In the last week I’ve met two staff employees in the media industry. One is a staff writer at a News International publication and the other owns his own production company, having been the channel controller of a terrestrial British broadcaster. But both of them had similar things to say with regards to developing a career in creative industries, and several points came up in both that are worth repeating here:
- It’s a slog. You will spend a lot of time, especially at the beginning, feeling like you’re banging your head against a brick wall. Trying first to get experience and then contacts, trying to figure out what editors/commissioners want. The key is asking.
- But, you shouldn’t be working for free for too long. It helps to gain initial contacts and learn jargon or the structure of an industry, but do not undersell yourself: why would someone pay you for something if they know you can do it for free. It can help to get some experience on your CV and make a few contacts. But the key is applying for entry level jobs, or jobs appropriate to your ability and experience.
- Even for experienced people, there is little security. Media is fast moving and ruthless. People are not in posts for long, and they will move around regularly. Ratings and feedback are quick and unsympathetic. And the higher you go, the more accountability you have for failures (people don’t notice success as often!)
- When you work in freelance, start thinking about what you are doing next midway through what you are doing now. Time out of employment is just as important for your admin, networking and relaxation (it’s a stressful job at times).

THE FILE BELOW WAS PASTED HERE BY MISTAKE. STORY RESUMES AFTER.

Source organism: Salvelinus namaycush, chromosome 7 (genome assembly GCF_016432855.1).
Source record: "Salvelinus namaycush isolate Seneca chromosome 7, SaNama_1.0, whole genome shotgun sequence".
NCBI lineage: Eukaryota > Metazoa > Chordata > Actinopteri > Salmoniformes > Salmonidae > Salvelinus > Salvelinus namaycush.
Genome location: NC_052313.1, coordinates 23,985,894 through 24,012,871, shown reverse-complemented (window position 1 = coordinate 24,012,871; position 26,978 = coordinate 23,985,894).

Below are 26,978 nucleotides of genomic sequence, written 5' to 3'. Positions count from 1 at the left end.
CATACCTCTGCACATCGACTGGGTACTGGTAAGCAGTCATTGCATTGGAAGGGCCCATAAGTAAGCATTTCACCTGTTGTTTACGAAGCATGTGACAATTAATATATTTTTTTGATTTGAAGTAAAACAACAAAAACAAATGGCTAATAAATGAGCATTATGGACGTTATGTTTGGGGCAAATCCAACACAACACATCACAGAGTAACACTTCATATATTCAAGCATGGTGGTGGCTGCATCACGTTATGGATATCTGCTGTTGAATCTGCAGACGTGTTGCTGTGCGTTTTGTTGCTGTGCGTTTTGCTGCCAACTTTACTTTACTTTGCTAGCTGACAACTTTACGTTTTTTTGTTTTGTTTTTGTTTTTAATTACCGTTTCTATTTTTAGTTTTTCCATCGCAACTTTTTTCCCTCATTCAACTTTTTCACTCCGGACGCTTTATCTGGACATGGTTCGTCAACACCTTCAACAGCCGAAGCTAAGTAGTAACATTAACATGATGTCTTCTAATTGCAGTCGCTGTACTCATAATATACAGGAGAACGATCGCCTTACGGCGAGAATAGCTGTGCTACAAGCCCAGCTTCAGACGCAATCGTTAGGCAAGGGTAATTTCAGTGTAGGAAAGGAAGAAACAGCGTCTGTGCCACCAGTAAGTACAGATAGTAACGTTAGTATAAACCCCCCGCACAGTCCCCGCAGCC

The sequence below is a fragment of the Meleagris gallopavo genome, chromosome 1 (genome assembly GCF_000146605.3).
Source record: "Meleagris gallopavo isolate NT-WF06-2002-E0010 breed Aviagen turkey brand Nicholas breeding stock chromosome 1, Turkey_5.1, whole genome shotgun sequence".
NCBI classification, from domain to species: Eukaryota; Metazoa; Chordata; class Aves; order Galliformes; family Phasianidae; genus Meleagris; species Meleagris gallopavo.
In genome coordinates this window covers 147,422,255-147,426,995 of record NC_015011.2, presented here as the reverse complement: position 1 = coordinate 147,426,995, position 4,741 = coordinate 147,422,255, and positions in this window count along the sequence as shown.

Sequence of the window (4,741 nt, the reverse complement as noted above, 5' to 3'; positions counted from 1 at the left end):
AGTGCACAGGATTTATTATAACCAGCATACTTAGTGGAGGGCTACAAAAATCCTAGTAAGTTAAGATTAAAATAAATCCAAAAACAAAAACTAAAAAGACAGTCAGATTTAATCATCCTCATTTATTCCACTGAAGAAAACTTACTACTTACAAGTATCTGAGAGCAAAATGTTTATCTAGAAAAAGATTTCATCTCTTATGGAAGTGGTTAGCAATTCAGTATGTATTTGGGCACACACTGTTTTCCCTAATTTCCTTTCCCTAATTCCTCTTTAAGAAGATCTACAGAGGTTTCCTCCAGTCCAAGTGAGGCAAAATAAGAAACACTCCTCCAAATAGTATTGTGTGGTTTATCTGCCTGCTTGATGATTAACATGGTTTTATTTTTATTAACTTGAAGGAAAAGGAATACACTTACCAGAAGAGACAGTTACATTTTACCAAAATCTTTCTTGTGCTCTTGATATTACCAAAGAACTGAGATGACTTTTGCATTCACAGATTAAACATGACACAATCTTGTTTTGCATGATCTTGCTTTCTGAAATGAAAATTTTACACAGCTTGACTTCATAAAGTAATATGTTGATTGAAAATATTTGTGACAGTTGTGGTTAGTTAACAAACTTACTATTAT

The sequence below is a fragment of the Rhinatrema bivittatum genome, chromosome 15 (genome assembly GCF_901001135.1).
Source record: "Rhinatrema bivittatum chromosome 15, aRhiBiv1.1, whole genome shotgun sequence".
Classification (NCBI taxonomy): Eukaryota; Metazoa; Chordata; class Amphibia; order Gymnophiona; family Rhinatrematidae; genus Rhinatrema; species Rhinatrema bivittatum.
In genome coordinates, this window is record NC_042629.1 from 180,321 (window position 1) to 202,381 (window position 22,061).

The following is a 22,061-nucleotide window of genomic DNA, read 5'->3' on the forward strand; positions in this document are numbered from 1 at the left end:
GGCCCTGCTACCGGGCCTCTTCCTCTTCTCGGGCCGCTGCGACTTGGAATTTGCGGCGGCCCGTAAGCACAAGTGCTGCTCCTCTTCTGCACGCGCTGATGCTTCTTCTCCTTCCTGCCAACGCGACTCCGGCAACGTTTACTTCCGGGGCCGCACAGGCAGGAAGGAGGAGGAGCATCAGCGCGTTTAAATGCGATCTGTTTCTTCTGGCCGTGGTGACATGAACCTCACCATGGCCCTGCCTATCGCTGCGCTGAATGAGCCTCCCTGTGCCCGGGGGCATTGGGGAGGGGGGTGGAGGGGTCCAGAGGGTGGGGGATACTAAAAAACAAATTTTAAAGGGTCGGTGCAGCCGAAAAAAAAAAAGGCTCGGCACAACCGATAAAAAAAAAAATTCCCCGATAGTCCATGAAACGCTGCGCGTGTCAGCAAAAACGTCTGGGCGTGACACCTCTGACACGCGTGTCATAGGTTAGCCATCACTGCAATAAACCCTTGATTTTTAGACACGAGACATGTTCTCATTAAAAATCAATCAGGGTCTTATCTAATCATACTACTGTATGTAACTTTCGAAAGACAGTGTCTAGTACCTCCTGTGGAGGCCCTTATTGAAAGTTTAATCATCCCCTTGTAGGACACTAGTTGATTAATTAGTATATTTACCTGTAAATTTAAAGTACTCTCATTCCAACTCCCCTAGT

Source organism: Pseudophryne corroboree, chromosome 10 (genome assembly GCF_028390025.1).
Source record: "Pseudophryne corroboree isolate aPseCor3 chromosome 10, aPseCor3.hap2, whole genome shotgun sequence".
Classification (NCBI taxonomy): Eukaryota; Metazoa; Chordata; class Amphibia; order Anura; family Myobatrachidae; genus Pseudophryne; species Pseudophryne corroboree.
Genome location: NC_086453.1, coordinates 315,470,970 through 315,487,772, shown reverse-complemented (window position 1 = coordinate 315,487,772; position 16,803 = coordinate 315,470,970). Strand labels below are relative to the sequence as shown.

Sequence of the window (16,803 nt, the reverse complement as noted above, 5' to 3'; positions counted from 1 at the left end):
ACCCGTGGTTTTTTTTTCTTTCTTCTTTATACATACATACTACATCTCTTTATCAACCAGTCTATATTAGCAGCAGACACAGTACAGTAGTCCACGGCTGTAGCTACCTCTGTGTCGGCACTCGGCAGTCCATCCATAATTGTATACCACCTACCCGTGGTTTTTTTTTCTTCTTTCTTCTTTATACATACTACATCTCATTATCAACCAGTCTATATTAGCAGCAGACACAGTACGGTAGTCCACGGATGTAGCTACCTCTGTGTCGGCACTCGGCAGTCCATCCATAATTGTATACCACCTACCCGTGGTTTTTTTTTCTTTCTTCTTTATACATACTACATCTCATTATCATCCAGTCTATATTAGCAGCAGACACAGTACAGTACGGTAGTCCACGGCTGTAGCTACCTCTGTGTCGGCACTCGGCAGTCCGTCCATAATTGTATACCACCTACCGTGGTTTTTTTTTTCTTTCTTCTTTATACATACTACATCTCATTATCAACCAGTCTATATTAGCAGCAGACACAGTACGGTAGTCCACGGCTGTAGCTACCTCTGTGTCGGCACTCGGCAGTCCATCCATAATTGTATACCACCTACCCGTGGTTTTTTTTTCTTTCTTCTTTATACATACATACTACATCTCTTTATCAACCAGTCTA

- It’s hard to map out a career path. In many careers, such as accountancy or medicine, you can plan you direction several years in advance. But in media, you don’t know where your next assignment might lie – expertise is often learned quickly and you can become a specialist by accident. However, knowing this, you can try to specialise in certain areas or work for certain production companies.
- Be creative with your ideas and gain access to decision makers and those who will give you guidance and feedback. This is the advantage of a staff position. Offer up ideas and believe in them. It can be a lot of knockbacks and developments before something is taken up, but when it is, the reward is almost incomparable.
- Get to know as many people as possible. Impress at every opportunity and be honest about what you want. Ask more experienced people for advice – they are usually very willing to give you a hand up. Also, if you leave a good impression, you’ll be kept in mind when a job does come up.
- But enjoy what you do! Media work can be hugely rewarding, not to mention fun. This is essential if you are going to put up with the negative aspects of the industry. It is not secure, reliable or stable. But you will have phenomenal experiences and meet great people. It’s genuinely creative and enormously varied.
- Blog about what you do – record your experience to build a portfolio, demonstrate your interest and to use your time effectively: it will cause you to focus your thoughts.
- Be patient – the banging your head against a brick wall is making more progress than you think
- Don’t work for free if you should be getting paid for your level
- Be aware of the lack of stability
- Plan your next job
- Think about where you want to go and seek work in those areas
- Use meetings well to develop ideas and get feedback
- Network and ask for advice.
- Enjoy it!